Many of us that cook & make period recipes do not have the luxury of having a fully stocked reproduction kitchen for our own use. While I have cooked in period kitchens, most of the time I am stuck in a camp setting with a fire pit for a hearth. So, what do we do in these situations? Do we drag every piece of crockery we own to an event? Well, no. I am usually in the civilian part of a camp so I don't really need a back story other than the "We have to eat" one. When cooking in a camp setting I usually go with the basics. I establish what I will be cooking before the event. I have cooked as a group, which does cut down on cost & labor! But I have also cooked for group by myself & established a price based on the menu.
So, before the event. Decide on what you (or the group) will eat and how many you will be cooking for. Usually 4 or 5 meals, some events do offer a supper on Saturday night, but sometimes I opt out of this. So you will need at least 2 breakfasts, 2 lunches and one dinner/supper. The way I plan these meals depends on the type of event & the time of the year. There are a lot of factors that go into meal planning, but it is so worth it to have a plan of attack.
Breakfast- easy, easy, easy! It's early, the fire is not ready, do not try to do a full coarse breakfast. Go with fruit, bread, cheese, eggs (easy to cook on the morning fire). Set this meal up "buffet" style with options for those waiting to eat.
Lunch- this can be as easy or as difficult as you would like. Soups are always a good way to go, unless the heat prevents such things. A vegetable soup is so easy to prepare on site. Bring plenty of root vegetables that can be cut & peeled on site, this makes an awesome demo in today's canned & frozen food world (root veggies require no refrigeration!). The soup allows you to cook but does not require constant monitoring, just an occasional stir. A cold buffet is another option. Cold buffets can offer a variety of options for a full crowd. Bread, cheese, fruit, pickles, boiled eggs, cold ham, salads, cakes, the options really are endless. If you really want to cook, again the options are endless. A boiled or roast meant (fowl or beef), some veggies, and your good to go! Some spectators are really entertained at seeing meat on a spit, so please caution people to not touch your meal.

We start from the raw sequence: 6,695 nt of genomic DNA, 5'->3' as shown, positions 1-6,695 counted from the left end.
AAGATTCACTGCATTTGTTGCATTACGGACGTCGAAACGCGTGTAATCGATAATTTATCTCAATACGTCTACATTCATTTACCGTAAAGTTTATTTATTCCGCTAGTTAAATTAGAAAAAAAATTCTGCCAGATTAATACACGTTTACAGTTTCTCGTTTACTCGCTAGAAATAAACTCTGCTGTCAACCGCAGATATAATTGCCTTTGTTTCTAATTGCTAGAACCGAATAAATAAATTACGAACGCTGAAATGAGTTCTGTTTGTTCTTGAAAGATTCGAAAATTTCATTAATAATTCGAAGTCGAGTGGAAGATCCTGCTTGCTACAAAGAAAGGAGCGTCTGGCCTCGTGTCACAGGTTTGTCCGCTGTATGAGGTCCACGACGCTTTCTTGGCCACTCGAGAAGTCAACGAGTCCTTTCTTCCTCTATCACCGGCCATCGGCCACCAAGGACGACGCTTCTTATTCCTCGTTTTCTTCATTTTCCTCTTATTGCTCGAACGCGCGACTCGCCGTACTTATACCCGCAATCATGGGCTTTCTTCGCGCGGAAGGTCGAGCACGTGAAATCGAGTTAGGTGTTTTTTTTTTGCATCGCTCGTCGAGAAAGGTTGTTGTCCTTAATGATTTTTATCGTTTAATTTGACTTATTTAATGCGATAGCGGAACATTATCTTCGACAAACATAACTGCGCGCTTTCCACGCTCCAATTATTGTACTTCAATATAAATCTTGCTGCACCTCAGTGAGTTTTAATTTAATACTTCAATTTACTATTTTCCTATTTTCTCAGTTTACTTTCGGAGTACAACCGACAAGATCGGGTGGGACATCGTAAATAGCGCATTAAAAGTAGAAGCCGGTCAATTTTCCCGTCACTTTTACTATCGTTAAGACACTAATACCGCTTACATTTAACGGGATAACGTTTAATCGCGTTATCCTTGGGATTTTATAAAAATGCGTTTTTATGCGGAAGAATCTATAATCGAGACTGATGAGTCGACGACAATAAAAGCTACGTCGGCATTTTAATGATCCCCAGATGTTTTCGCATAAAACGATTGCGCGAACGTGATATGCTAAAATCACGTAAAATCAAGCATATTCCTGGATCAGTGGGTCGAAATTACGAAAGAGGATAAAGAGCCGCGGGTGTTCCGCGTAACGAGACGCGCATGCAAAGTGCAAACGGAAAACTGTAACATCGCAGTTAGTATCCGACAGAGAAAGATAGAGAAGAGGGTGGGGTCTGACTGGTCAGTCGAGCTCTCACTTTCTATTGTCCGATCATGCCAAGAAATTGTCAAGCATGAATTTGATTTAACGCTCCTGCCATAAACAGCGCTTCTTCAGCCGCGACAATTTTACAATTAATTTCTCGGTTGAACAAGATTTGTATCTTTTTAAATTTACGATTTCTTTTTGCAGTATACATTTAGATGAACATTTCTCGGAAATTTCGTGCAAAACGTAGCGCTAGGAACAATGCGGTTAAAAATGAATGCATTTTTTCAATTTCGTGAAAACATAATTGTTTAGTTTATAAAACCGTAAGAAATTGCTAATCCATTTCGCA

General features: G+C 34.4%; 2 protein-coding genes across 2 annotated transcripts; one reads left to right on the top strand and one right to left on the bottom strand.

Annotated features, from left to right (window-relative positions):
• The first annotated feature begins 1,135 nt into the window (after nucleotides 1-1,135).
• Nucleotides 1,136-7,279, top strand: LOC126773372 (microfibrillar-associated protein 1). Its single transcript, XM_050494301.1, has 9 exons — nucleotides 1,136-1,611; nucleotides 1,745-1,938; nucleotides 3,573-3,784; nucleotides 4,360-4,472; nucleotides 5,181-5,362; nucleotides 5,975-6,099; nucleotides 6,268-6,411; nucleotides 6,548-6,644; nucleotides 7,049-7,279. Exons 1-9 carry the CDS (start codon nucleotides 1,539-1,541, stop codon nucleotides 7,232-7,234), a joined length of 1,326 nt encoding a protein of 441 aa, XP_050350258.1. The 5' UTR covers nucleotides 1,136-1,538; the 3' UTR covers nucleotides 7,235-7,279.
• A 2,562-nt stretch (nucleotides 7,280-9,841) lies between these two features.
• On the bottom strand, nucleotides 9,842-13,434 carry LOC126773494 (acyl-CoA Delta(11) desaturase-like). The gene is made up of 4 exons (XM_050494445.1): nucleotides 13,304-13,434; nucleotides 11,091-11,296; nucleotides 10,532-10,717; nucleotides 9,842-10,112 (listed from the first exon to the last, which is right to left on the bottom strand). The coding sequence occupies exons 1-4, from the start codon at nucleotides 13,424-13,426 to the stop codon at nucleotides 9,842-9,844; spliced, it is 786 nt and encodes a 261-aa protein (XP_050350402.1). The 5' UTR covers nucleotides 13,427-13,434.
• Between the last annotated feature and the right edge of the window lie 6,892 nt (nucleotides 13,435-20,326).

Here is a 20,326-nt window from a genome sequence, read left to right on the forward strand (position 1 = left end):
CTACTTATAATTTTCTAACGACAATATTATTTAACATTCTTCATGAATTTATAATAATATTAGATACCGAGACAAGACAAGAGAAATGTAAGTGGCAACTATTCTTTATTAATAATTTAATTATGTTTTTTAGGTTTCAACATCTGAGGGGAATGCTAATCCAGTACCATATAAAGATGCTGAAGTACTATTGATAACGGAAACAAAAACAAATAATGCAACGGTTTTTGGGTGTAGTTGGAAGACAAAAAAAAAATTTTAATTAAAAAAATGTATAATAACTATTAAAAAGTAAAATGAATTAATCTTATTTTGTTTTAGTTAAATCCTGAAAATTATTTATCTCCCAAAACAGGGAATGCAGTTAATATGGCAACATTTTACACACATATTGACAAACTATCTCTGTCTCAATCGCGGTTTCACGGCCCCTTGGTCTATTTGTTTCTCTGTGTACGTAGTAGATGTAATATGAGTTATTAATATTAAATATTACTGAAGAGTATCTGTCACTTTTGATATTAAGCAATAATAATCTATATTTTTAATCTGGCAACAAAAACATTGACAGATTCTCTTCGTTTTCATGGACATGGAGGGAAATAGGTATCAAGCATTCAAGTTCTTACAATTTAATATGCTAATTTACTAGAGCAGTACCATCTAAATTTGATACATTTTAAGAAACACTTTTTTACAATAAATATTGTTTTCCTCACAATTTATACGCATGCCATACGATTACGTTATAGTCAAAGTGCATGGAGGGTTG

Dinner/Supper- Again, this can be easy or elaborate. Usually I can concentrate most of my time on making a nice evening meal, preparing it throughout the day. This usually is a nice roasted or stewed meat with plenty of sides. I chose the sides based on what vegetables are in season for the area. Usually bread & cheese are offered as well. Also, use up any leftovers from lunch. You don't want food sitting around camp to attract the bugs & animals.
Repeat for the next day. You can use the leftover meat from supper for breakfast. I do usually do a "buffet" lunch for Sunday at an event, it is easier and does require less clean up at the end of a long weekend.
So, when the menus are decided put together a shopping/ingredients list. If you are cooking as a group decide who will buy/cook what. Get everything together & determine if anything can be made ahead of time. I always bake bread before an event and freeze is until the morning we leave. I also make any cookies or cakes we will have for the weekend, and any cold meats are cooked ahead of time as well. Cooking ahead of time saves lots of time at an event, and causes less stress when on site. Precooked items can also be warmed up on site if needed. Package everything in period containers. Bags, tins, pasteboard boxes, paper, etc are all good packaging options.